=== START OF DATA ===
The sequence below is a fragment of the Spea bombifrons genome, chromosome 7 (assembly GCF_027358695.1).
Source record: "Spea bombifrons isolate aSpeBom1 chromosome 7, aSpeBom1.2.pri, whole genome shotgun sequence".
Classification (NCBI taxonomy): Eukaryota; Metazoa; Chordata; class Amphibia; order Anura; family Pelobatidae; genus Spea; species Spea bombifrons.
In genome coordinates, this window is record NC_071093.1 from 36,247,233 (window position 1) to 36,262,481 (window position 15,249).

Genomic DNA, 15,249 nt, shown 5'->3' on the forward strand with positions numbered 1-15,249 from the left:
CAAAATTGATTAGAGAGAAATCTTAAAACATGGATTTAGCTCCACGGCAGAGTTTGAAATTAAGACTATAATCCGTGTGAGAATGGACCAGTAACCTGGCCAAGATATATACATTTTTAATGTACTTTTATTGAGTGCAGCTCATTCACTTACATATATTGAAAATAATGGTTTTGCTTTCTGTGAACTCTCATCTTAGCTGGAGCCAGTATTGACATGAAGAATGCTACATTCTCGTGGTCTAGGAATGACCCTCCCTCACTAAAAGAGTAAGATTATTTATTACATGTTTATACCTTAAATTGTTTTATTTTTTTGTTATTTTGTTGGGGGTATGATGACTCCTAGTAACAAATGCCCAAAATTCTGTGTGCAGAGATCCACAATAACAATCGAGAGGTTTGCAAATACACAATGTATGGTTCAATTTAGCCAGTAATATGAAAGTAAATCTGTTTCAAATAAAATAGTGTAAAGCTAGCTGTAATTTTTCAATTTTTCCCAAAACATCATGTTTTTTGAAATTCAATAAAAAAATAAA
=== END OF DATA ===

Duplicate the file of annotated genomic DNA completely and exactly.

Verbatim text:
The sequence below is a fragment of the Spea bombifrons genome, chromosome 7 (assembly GCF_027358695.1).
Source record: "Spea bombifrons isolate aSpeBom1 chromosome 7, aSpeBom1.2.pri, whole genome shotgun sequence".
Classification (NCBI taxonomy): Eukaryota; Metazoa; Chordata; class Amphibia; order Anura; family Pelobatidae; genus Spea; species Spea bombifrons.
In genome coordinates, this window is record NC_071093.1 from 36,247,233 (window position 1) to 36,262,481 (window position 15,249).

Genomic DNA, 15,249 nt, shown 5'->3' on the forward strand with positions numbered 1-15,249 from the left:
CAAAATTGATTAGAGAGAAATCTTAAAACATGGATTTAGCTCCACGGCAGAGTTTGAAATTAAGACTATAATCCGTGTGAGAATGGACCAGTAACCTGGCCAAGATATATACATTTTTAATGTACTTTTATTGAGTGCAGCTCATTCACTTACATATATTGAAAATAATGGTTTTGCTTTCTGTGAACTCTCATCTTAGCTGGAGCCAGTATTGACATGAAGAATGCTACATTCTCGTGGTCTAGGAATGACCCTCCCTCACTAAAAGAGTAAGATTATTTATTACATGTTTATACCTTAAATTGTTTTATTTTTTTGTTATTTTGTTGGGGGTATGATGACTCCTAGTAACAAATGCCCAAAATTCTGTGTGCAGAGATCCACAATAACAATCGAGAGGTTTGCAAATACACAATGTATGGTTCAATTTAGCCAGTAATATGAAAGTAAATCTGTTTCAAATAAAATAGTGTAAAGCTAGCTGTAATTTTTCAATTTTTCCCAAAACATCATGTTTTTTGAAATTCAATAAAAAAATAAA